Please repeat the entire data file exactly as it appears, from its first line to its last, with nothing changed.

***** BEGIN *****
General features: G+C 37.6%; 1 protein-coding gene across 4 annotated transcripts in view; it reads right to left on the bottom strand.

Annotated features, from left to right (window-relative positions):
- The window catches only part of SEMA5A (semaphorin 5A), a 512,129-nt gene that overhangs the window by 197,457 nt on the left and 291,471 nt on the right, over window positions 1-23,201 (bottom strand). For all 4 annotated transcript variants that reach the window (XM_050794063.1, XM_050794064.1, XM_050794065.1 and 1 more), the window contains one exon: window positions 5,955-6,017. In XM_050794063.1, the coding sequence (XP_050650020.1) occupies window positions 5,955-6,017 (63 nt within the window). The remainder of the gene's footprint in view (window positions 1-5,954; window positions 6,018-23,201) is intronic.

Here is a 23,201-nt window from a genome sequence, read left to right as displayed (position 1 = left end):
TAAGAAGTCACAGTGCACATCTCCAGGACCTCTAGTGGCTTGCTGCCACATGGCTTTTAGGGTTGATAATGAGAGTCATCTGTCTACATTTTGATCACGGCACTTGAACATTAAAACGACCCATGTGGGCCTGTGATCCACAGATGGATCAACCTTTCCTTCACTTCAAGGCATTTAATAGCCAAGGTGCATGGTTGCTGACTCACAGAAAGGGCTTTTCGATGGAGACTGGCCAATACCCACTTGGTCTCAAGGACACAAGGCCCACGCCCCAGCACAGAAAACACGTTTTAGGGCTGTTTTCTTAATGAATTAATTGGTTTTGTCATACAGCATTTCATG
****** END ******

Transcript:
General features: G+C 37.6%; 1 protein-coding gene across 4 annotated transcripts in view; it reads right to left on the bottom strand.

Annotated features, from left to right (window-relative positions):
- The window catches only part of SEMA5A (semaphorin 5A), a 512,129-nt gene that overhangs the window by 197,457 nt on the left and 291,471 nt on the right, over window positions 1-23,201 (bottom strand). For all 4 annotated transcript variants that reach the window (XM_050794063.1, XM_050794064.1, XM_050794065.1 and 1 more), the window contains one exon: window positions 5,955-6,017. In XM_050794063.1, the coding sequence (XP_050650020.1) occupies window positions 5,955-6,017 (63 nt within the window). The remainder of the gene's footprint in view (window positions 1-5,954; window positions 6,018-23,201) is intronic.

Here is a 23,201-nt window from a genome sequence, read left to right as displayed (position 1 = left end):
TAAGAAGTCACAGTGCACATCTCCAGGACCTCTAGTGGCTTGCTGCCACATGGCTTTTAGGGTTGATAATGAGAGTCATCTGTCTACATTTTGATCACGGCACTTGAACATTAAAACGACCCATGTGGGCCTGTGATCCACAGATGGATCAACCTTTCCTTCACTTCAAGGCATTTAATAGCCAAGGTGCATGGTTGCTGACTCACAGAAAGGGCTTTTCGATGGAGACTGGCCAATACCCACTTGGTCTCAAGGACACAAGGCCCACGCCCCAGCACAGAAAACACGTTTTAGGGCTGTTTTCTTAATGAATTAATTGGTTTTGTCATACAGCATTTCATG